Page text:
1. Northeast: Mecklenburg-West Pomerania, Berlin, Brandenburg;

  2. Northwest: Schleswig-Holstein, Hamburg, Bremen, Lower Saxony;

  3. Central East: Saxony, Saxony-Anhalt, Thuringia;

  4. Central West: North Rhine-Westphalia, Hessen, Saarland, Rhineland-Palatinate;

  5. South: Bavaria, Baden-Wuerttemberg.

After analyzing the results, a summary of the survey results was presented at the 45th annual meeting of the German Society for Thoracic and Cardiovascular Surgery in Leipzig 2016.


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Results

Characteristics of the participating Centers

A total of 64 (79%) out of 81 departments participated in the survey with centers located in the Northeastern (n = 5), Northwestern (n = 11), Central Eastern (n = 6), Central Western (n = 23), and Southern states (n = 19) ([Fig. 1]). An almost equal distribution between university hospitals (n = 34) and non-university hospitals (n = 30) was achieved, respectively. Most of the participating institutions perform an annual load of 1,000 to 1,500 major cardiac operations (43.8%), irrespective of the use of extracorporeal circulation and excluding cardiac rhythm device operations. The remaining departments are evenly distributed to the group of centers performing over 15,00 or <1,000 major procedures (28.1% in each group). Thirty-two departments announced an annual volume of 200 to 400 operations on patients with acquired aortic valve diseases (including transcatheter aortic valve implantation [TAVI], but excluding pediatric patients with congenital heart disease), while eight departments had <200 aortic valve procedures performed per year, and 24 large-volume departments reported more than 400 aortic valve operations. Concerning specific operative techniques, it can be asserted that aortic valve replacements (AVR) using biological or mechanical prostheses were performed by all survey participants. Similarly, the majority of participating departments perform procedures involving aortic root replacement (95.3%), TAVI (98.4%), aortic valve sparing or reimplantation techniques (described by Yacoub or David; 96.9%), or isolated reconstruction of the aortic valve leaflets (85.9%). In contrast, only 30% of all participating departments use a pulmonary autograft for AVR (Ross procedures).

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Fig. 1 Regional distribution of cardiac surgical departments participating in the survey. B, Berlin; BB, Brandenburg; BW, Baden-Württemberg; BY, Bayern; H, Hessen; HB, Bremen; HH, Hamburg; MV, Mecklenburg-Vorpommern; NS, Niedersachsen; NW, Nordrhein-Westfalen; RP, Rheinland-Pfalz; S, Sachsen; SA, Sachsen-Anhalt; SH, Schleswig-Holstein; SL, Saarland; Th, Thüringen.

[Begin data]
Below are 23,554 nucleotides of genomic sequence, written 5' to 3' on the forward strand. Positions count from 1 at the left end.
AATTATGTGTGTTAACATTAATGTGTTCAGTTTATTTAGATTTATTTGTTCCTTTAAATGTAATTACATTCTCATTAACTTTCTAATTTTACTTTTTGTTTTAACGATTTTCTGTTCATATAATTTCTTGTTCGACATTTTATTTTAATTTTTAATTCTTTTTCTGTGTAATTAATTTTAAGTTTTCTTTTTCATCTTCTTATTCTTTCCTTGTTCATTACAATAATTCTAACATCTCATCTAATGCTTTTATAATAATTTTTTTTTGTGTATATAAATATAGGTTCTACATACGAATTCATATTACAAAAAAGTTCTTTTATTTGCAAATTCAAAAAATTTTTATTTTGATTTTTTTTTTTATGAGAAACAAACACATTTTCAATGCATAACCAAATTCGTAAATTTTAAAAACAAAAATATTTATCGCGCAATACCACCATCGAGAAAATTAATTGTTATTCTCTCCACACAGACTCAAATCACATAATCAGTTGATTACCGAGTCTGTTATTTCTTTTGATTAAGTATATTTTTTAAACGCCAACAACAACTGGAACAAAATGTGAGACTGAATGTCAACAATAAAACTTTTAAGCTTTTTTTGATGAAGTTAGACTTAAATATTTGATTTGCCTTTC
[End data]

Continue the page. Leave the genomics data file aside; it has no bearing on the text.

In the majority of the institutions, an annual volume of 10 to 20 (34.5%) operations or >20 (51.7%) operations for infective AVE was performed, while the total numbers of operations for prosthetic AVE was reported to be lower (5–10 operations in 40% and >10 operations in 37.9%). More complex procedures involving AVR due to AVE as a concomitant procedure were less frequent (only 25 departments reported an annual case load >10).


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Perioperative Practice Related to Endocarditis Prevention and Follow-Up

Among all participating departments, only 51 (80%) enforce a dental work-up prior to elective operations on the aortic valve as a routine standard procedure. Perioperative antibiotic administration (endocarditis prophylaxis) is achieved by either first-generation cephalosporin (37.6%) or second-generation cephalosporin (60.9%), while in one institution, a combination of a second-generation cephalosporin and an aminoglycoside is favored. The respective antibiotics are most commonly administered 30 minutes prior to the estimated skin incision (67%). A repeated administration after a certain duration of the operation is practiced by more than half of the participating centers (53.1%). A smaller fraction of the participants prefer an administration at the time of skin incision (14%) or at a time earlier than 30 minutes prior to skin incision (11%).

In regards to discharge recommendations after an operation for infective endocarditis, a heterogeneous picture is revealed. We asked, whether immediate reconsultation is recommended to the patients and their referring physicians in case of fever, elevated inflammatory parameters, or abnormal echocardiographic findings. The latter recommendation is issued by 65.6% of the participating departments.


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Trends in the Intraoperative Management

The choice of the optimal prosthesis for replacement of the infected aortic valve has been the focus of scientific investigation and a matter of long standing debate in the surgical community. Based on the results of this survey, stented xenografts were the prosthesis of choice for AVR in the instance of uncomplicated native AVE, i.e., without destruction of concomitant structures, as preferred by 65.5%. In 22.4%, neither heart valve prosthesis types is systematically favored, and in a minority of 8.6%, a stentless xenograft is reported as the prosthesis of choice ([Fig. 2]).

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Fig. 2 Preferred prosthesis type for aortic valve replacement in the setting of infective endocarditis. Pie chart demonstrates the proportion of centers indicating respective prosthesis types as the overall preferred substitute for the infected aortic valve (n = 58).